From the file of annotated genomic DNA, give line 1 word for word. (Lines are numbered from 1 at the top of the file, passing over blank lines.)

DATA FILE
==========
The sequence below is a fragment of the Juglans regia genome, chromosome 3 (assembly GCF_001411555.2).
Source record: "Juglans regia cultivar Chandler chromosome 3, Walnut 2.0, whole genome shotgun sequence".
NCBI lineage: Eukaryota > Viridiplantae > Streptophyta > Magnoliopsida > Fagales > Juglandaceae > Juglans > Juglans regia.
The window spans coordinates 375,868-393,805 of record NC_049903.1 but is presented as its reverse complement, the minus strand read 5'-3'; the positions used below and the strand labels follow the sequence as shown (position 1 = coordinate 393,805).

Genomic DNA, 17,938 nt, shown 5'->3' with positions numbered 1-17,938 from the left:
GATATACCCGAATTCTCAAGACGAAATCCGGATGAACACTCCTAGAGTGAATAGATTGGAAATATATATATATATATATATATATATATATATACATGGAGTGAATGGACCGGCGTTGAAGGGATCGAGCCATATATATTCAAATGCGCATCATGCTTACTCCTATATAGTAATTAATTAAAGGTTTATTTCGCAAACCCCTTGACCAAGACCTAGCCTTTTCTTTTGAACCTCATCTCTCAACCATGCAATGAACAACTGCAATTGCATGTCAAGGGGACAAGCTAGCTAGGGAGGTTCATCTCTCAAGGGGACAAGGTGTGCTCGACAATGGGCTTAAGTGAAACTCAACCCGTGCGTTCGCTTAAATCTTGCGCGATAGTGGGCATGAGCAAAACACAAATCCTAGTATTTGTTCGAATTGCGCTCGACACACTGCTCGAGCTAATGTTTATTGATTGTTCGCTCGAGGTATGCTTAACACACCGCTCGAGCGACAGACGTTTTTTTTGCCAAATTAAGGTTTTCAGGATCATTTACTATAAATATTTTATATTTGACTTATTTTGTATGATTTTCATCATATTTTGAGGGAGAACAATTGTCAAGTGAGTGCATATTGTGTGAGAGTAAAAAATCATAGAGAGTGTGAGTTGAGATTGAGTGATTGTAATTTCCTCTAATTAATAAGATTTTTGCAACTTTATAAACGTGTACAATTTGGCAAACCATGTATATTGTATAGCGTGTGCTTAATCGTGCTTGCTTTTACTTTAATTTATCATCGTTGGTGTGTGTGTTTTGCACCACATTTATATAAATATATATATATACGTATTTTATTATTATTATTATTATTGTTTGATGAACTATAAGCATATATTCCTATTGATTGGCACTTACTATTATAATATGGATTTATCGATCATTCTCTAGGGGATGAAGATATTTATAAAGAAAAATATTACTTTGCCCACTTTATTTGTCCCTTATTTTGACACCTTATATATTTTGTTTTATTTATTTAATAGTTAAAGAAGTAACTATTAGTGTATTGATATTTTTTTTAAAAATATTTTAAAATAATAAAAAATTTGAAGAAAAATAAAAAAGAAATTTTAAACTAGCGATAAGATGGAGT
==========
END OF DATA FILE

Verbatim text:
The sequence below is a fragment of the Juglans regia genome, chromosome 3 (assembly GCF_001411555.2).